It has that feeling, doesn't it? at this point, I'm sure anymorei know enough by now that I don't know much so whether there will be a great reckoning I don't know- course, I'm one of those folks in the great minority who thinks that Amazon is partly a fraud, that they are insanely bad for business, and that a whole host of companies think that spending and spending is the way to go and you can effectively ignore that when valuing them, but I try not to share this view too often and I wouldn't be foolish enough to back up this view with a wee bit of shorting here and there (having an opinion is one thing, but losing money on it? No....)(as I listen to my free amazon music and await my latest amazon book purchase and wondering if i need another laser cartridge from amazon and wondering if Prime Day will actually have anything on sale that I want)
p.s.here is the pitch for retailers to do this:--make sure you use some options, the better to get grants at low priceskeep the cash to ensure survival and salaryactivist pressure can only make the stock go up (sometimes - see option grant sentence)you only need a period of sustained popularity to make fantastic returnsANDyou suck at buying your own shares, buying when you feel good and never buying when you feel bad, and this is contrary to logical capital allocationbesides, if you recall all that time you spend on merchandise, people, site selection, remodels, and IT, then remember that buying shares ought to demand the exact same type of analysis, expertise, and talent; if you don't have it, then don't do it, ever--SEE 10,000 examples of stupid buybacks in this space (no-moat retailers) - spend an hour with the idiots at BBBY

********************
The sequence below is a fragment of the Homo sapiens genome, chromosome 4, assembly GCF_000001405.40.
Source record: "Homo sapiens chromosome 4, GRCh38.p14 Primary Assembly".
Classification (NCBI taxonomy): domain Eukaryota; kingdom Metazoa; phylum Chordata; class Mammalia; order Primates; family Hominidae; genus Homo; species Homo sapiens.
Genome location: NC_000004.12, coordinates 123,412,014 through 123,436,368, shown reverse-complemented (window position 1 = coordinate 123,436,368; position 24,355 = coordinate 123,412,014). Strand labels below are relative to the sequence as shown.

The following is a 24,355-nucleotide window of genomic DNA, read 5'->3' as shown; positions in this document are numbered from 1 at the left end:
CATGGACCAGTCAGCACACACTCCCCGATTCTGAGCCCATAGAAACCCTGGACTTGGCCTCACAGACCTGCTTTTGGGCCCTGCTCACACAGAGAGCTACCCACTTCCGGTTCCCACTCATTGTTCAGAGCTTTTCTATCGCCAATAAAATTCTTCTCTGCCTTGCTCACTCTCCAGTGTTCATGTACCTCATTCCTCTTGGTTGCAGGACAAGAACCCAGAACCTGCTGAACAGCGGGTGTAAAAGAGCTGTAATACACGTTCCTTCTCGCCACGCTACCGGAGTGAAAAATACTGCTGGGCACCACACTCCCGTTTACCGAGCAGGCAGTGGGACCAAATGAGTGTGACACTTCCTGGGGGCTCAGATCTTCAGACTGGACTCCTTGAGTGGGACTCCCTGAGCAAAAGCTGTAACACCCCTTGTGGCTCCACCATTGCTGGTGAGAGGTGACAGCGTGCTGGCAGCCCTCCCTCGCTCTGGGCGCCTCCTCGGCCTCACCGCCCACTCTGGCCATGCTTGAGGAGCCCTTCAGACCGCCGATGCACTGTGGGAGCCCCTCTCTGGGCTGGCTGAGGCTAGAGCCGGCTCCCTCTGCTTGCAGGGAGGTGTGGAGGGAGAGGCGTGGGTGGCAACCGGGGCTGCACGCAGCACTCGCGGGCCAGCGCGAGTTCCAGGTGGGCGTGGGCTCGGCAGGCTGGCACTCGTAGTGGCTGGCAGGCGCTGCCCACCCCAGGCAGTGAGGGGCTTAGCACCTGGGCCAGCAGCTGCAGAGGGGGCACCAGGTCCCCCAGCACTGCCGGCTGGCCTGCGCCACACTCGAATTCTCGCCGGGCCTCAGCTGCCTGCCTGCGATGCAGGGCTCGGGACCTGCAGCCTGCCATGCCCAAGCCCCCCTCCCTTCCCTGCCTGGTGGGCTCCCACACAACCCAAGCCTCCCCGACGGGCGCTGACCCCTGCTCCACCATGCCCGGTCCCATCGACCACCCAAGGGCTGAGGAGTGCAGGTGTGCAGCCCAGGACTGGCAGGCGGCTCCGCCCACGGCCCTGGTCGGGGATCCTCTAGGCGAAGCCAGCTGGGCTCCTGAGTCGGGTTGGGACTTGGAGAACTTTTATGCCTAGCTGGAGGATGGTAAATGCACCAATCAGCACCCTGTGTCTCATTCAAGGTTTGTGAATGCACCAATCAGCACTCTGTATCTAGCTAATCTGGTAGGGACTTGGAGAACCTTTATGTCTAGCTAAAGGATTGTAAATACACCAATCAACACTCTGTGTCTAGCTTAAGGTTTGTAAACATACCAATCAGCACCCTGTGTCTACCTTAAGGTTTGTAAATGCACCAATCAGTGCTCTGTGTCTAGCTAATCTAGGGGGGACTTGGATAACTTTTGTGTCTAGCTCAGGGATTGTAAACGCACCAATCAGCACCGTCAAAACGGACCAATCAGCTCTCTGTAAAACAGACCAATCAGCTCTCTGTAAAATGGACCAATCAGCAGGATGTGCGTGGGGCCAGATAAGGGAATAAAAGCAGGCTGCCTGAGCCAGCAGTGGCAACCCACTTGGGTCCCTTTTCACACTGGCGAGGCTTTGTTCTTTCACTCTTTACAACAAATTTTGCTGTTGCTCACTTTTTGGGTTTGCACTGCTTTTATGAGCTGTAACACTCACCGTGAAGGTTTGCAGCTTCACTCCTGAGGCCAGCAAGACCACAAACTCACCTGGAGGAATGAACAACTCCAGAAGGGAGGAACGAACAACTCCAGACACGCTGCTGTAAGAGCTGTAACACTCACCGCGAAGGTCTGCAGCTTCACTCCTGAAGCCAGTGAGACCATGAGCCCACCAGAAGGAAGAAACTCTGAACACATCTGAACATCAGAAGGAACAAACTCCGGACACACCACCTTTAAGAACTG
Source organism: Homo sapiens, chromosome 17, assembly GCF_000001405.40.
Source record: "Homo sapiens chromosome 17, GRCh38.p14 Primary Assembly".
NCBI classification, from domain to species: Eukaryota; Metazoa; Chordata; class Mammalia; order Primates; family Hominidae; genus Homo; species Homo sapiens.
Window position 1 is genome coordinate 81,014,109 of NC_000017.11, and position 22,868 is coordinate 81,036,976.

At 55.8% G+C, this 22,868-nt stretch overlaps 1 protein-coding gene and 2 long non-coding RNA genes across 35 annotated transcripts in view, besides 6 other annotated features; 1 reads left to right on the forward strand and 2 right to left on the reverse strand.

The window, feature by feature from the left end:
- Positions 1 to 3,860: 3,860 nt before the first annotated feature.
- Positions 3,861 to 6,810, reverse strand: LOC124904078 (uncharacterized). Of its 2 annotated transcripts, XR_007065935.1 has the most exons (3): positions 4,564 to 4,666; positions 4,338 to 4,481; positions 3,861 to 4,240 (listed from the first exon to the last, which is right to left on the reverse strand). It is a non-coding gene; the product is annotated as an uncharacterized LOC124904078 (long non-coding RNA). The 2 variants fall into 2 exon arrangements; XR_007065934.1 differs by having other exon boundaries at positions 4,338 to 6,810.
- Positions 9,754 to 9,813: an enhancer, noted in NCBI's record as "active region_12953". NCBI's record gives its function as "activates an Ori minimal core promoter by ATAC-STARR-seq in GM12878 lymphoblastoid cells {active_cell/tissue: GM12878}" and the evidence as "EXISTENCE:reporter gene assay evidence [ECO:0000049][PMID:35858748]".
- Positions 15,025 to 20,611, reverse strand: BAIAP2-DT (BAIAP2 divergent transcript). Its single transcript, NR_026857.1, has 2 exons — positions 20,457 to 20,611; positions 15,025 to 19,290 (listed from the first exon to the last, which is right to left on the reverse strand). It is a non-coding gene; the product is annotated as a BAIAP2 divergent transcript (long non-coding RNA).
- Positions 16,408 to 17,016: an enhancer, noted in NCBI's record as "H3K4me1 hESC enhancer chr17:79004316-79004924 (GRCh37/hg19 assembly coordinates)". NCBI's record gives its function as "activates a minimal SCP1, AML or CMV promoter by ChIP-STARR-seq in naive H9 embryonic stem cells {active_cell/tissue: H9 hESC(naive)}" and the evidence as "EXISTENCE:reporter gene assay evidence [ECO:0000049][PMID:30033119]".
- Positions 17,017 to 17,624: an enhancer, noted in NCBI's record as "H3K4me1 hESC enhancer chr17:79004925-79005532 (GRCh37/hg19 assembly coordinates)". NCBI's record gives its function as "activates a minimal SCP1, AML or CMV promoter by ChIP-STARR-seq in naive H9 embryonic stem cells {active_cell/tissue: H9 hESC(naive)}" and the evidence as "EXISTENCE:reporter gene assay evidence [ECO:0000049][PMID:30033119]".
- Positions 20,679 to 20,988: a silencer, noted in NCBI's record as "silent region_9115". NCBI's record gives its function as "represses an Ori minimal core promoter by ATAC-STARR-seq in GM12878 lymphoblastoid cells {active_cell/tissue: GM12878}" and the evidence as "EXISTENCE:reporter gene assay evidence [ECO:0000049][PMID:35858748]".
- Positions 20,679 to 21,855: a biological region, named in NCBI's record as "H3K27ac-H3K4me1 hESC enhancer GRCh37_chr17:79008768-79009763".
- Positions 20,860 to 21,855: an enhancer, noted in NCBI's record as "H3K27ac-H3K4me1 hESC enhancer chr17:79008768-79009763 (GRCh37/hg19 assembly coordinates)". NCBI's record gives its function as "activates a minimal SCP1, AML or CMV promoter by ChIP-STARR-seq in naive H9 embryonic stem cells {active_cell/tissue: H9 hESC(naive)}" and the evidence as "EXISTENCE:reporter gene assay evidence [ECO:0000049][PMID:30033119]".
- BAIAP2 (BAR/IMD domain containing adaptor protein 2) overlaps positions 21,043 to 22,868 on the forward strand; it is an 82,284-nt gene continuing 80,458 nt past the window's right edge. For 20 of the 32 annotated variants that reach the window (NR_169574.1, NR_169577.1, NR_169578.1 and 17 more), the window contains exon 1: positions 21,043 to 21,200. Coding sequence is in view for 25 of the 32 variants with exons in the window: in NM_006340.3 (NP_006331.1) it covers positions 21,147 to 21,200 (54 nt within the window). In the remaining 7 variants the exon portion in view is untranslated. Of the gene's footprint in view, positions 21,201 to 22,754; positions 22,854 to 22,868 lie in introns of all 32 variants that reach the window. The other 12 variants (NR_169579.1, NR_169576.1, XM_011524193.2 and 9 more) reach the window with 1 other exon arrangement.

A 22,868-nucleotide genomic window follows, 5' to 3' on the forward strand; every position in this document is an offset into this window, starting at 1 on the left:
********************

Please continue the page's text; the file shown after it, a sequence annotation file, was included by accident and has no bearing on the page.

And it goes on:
course, I'm one of those folks in the great minority who thinks that Amazon is partly a fraud, that they are insanely bad for business, and that a whole host of companies think that spending and spending is the way to go and you can effectively ignore that when valuing them https://www.sequoiafund.com/CommunicationsSequoia Fund (Ruane, Cunniff & Goldfarb) recently published their annual meeting transcript. Lots of discussion of Amazon, Google, Facebook, and what one may label the New Value Paradigm. Broadly speaking, the fundamental value shift towards "compounders" away from traditional low P/E value plays. I bolded some interesting few lines. Now, I’m not sure this idea that there is earnings power within there is such a controversial one anymore. For a long time, the popular press and even the popular business press referred to Amazon as “the company that never made any money.” I think most informed observers today do buy into the idea that there is earnings power within the retail side of the business. But how much earnings power? And how sure are you of your estimates? There are no easy answers here.We tried to analyze it from a number of angles. We looked at the growth investments the company is making in the retail business. There are a whole set of identifiable growth investments, including discreet ones as well as new verticals and new geographies. The list goes on and on. One big point I’d make about Amazon’s retail investments is that most of them go through the P&L. This distinguishes Amazon from brick and mortar retailers. Interestingly, Walmart didn’t produce any free cash flow until the late 1990s. All the while, the company was building these very profitable boxes all over the country. Walmart was investing through the balance sheet, not the income statement. With Amazon, it’s a slightly different story. Most of its retail investments terms go through the P&L. In our minds, though, there isn’t any great economic distinction. "There isn't any great economic distinction." Really fascinating statement and if true, one more nail in the coffin for GAAP and traditional value analysis. That being said, Amazon is an extreme example. AMZN is more or less 3% of the SP500 so not that meaningful anyway by itself but the idea and trend is crucial.ET